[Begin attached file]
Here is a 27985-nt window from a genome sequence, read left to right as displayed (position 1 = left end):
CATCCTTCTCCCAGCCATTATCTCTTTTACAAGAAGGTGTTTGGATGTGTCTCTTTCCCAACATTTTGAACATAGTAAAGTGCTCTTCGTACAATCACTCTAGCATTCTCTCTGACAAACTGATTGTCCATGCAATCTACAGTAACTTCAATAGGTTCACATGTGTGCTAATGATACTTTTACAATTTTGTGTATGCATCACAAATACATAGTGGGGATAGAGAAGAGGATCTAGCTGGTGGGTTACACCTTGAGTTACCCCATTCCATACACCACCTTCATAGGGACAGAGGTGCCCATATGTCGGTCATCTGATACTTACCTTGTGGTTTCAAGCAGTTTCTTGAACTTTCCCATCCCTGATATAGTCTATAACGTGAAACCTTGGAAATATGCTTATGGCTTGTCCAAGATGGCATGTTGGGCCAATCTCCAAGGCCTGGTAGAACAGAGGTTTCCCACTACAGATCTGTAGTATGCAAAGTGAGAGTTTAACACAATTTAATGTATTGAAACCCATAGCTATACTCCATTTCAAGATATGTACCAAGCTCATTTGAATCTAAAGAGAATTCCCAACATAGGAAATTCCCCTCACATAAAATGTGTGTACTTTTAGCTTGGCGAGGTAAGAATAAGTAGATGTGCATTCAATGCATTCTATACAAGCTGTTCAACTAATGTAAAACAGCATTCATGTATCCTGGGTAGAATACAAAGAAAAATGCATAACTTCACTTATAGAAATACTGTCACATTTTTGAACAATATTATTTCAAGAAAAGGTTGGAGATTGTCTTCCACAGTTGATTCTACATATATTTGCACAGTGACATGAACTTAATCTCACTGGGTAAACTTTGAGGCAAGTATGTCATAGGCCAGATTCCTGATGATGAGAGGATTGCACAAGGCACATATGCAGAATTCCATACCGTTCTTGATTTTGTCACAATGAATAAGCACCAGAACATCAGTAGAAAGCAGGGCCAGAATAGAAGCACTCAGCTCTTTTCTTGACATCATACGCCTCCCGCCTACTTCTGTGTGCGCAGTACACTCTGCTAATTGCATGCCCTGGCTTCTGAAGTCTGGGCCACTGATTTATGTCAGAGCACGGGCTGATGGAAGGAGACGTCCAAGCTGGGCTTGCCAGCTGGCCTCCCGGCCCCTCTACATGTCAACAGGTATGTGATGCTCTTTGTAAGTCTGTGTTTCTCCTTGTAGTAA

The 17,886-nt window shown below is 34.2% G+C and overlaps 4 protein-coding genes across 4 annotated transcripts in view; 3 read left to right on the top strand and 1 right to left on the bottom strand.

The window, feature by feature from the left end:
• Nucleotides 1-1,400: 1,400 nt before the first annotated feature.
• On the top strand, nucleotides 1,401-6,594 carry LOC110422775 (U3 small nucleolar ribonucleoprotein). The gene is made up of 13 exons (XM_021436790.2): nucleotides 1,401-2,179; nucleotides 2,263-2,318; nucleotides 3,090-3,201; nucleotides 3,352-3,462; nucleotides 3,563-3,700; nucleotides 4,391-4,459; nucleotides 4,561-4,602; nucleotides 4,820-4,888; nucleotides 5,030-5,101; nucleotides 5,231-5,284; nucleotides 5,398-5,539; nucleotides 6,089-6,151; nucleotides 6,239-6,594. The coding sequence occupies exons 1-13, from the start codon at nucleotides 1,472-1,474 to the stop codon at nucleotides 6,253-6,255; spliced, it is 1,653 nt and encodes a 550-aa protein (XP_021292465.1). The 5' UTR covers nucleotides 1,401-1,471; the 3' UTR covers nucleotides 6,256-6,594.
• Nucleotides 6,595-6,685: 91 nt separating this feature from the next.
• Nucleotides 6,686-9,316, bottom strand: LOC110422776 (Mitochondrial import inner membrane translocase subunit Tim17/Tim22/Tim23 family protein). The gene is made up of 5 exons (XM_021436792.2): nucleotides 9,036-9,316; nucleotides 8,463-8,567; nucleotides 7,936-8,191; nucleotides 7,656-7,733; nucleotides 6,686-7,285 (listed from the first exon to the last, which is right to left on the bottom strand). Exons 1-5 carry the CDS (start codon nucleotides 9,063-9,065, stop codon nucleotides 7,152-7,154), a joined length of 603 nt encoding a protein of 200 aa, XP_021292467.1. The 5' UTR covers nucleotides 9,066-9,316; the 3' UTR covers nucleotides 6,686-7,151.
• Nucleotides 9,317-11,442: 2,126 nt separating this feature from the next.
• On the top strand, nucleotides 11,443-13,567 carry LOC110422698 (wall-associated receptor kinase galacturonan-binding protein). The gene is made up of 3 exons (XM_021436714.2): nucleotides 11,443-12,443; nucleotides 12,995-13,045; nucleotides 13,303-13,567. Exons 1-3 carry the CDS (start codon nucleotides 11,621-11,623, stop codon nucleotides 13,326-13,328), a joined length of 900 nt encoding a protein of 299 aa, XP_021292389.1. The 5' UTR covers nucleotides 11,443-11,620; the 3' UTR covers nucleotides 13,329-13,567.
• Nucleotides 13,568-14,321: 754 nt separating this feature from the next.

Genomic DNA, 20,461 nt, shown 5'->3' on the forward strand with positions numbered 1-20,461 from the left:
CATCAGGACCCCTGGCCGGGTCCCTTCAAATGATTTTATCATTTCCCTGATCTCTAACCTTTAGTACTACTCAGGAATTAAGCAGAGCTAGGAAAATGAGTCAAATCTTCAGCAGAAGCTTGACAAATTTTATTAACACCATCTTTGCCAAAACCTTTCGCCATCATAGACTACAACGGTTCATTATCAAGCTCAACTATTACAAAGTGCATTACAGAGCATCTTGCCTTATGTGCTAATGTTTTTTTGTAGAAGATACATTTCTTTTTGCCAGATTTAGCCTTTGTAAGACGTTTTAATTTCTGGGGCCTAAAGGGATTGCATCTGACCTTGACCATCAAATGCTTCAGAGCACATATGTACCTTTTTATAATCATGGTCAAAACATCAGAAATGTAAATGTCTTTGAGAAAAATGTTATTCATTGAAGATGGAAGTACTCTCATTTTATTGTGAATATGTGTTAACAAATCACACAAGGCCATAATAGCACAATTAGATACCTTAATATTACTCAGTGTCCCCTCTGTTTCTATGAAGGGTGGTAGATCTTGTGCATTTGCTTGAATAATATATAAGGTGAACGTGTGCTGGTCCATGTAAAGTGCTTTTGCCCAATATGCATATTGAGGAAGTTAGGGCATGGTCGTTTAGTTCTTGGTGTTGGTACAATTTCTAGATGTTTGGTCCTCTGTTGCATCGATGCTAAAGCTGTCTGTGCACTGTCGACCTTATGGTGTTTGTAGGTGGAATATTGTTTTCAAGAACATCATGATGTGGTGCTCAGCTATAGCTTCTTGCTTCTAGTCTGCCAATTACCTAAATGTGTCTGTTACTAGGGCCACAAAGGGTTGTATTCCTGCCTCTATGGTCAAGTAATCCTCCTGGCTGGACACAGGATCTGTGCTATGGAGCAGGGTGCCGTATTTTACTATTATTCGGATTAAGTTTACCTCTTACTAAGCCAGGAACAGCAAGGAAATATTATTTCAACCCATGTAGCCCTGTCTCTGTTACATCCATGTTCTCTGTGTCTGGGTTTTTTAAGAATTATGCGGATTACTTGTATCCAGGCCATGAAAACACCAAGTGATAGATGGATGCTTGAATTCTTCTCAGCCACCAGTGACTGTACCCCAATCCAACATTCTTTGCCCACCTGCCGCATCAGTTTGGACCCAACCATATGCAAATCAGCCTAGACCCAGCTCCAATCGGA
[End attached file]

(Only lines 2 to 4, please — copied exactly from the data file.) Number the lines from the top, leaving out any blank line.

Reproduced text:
CATCCTTCTCCCAGCCATTATCTCTTTTACAAGAAGGTGTTTGGATGTGTCTCTTTCCCAACATTTTGAACATAGTAAAGTGCTCTTCGTACAATCACTCTAGCATTCTCTCTGACAAACTGATTGTCCATGCAATCTACAGTAACTTCAATAGGTTCACATGTGTGCTAATGATACTTTTACAATTTTGTGTATGCATCACAAATACATAGTGGGGATAGAGAAGAGGATCTAGCTGGTGGGTTACACCTTGAGTTACCCCATTCCATACACCACCTTCATAGGGACAGAGGTGCCCATATGTCGGTCATCTGATACTTACCTTGTGGTTTCAAGCAGTTTCTTGAACTTTCCCATCCCTGATATAGTCTATAACGTGAAACCTTGGAAATATGCTTATGGCTTGTCCAAGATGGCATGTTGGGCCAATCTCCAAGGCCTGGTAGAACAGAGGTTTCCCACTACAGATCTGTAGTATGCAAAGTGAGAGTTTAACACAATTTAATGTATTGAAACCCATAGCTATACTCCATTTCAAGATATGTACCAAGCTCATTTGAATCTAAAGAGAATTCCCAACATAGGAAATTCCCCTCACATAAAATGTGTGTACTTTTAGCTTGGCGAGGTAAGAATAAGTAGATGTGCATTCAATGCATTCTATACAAGCTGTTCAACTAATGTAAAACAGCATTCATGTATCCTGGGTAGAATACAAAGAAAAATGCATAACTTCACTTATAGAAATACTGTCACATTTTTGAACAATATTATTTCAAGAAAAGGTTGGAGATTGTCTTCCACAGTTGATTCTACATATATTTGCACAGTGACATGAACTTAATCTCACTGGGTAAACTTTGAGGCAAGTATGTCATAGGCCAGATTCCTGATGATGAGAGGATTGCACAAGGCACATATGCAGAATTCCATACCGTTCTTGATTTTGTCACAATGAATAAGCACCAGAACATCAGTAGAAAGCAGGGCCAGAATAGAAGCACTCAGCTCTTTTCTTGACATCATACGCCTCCCGCCTACTTCTGTGTGCGCAGTACACTCTGCTAATTGCATGCCCTGGCTTCTGAAGTCTGGGCCACTGATTTATGTCAGAGCACGGGCTGATGGAAGGAGACGTCCAAGCTGGGCTTGCCAGCTGGCCTCCCGGCCCCTCTACATGTCAACAGGTATGTGATGCTCTTTGTAAGTCTGTGTTTCTCCTTGTAGTAA

The 17,886-nt window shown below is 34.2% G+C and overlaps 4 protein-coding genes across 4 annotated transcripts in view; 3 read left to right on the top strand and 1 right to left on the bottom strand.

The window, feature by feature from the left end: